No idea what your role/job/sector is but it may not have anything to do with trying to get you out. Maybe they’ve just realised the long term cost of putting you up in hotels and paying your travel to and from work. Don’t think i know anyone who has their work pay for their travel to and from work let alone ongoing payment to have them stay closer half the time. What’s the norm for everyone else you work with? Is anyone in similar situation or contract?
Has anything been mentioned or implied about performance, or have there been any other issues with boss or colleagues? If not it simply may be cost. It’s crap for you, and they may be messing up on specifics, but are they being unreasonable? Would you be willing to give up part of your salary/benefits to enable the current situation to continue as a possible line of negotiation?
How far do you live from work? How long is the commute? Do you need to get there at short notice and very fast hence the original ‘you must live within 35 miles’ bit in your contract (which I find bizarre unless there’s a time critical aspect of getting to work).Posted 4 years agoJunkyardMember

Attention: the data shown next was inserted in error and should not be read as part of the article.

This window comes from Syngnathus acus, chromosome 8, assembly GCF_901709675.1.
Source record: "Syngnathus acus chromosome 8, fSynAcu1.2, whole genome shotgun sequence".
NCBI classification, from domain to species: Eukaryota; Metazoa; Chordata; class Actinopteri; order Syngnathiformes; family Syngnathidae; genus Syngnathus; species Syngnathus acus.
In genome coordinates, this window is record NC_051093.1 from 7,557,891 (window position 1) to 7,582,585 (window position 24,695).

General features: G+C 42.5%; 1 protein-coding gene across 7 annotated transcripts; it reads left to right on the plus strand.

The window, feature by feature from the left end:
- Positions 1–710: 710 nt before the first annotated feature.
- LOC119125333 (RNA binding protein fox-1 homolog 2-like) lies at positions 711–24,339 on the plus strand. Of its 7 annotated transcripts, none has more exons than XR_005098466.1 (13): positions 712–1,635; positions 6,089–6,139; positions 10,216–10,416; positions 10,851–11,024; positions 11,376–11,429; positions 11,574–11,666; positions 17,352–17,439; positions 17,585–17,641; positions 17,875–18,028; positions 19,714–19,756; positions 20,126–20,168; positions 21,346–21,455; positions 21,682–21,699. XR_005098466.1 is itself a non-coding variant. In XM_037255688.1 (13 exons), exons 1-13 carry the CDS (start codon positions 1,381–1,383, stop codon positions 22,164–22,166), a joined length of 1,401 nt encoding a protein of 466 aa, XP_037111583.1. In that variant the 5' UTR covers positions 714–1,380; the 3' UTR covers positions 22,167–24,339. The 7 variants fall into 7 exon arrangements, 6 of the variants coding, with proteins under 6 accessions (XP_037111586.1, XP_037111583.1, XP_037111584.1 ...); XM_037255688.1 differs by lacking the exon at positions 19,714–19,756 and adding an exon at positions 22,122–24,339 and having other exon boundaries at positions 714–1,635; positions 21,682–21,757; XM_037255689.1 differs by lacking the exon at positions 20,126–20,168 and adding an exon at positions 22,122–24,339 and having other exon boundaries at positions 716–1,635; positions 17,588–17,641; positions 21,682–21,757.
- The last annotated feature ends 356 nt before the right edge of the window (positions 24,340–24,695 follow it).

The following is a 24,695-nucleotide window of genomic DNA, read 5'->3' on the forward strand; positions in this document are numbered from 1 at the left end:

if you’ve got less than two years service
The short version of the story is that I moved out of London 2 years ago. My contract at the time stated that I must live within 35 miles of the office,
None of what you say applies
Means that white, straight, atheistic men are the easiest target for such victimisation as you’ve got no card to play.
Sometimes i wonder how I bear the burden of not being a minority.Posted 4 years agounknownSubscriber
What was your normal place of work as stated in your contract? There can be significant tax implications for paying expenses/accommodation for a normal place of work. Not to mention your colleagues wondering why their travel to work isn’t refunded. I’ve only ever seen it allowed for a secondment or a transitional arrangement, certainly never as a permanent set up.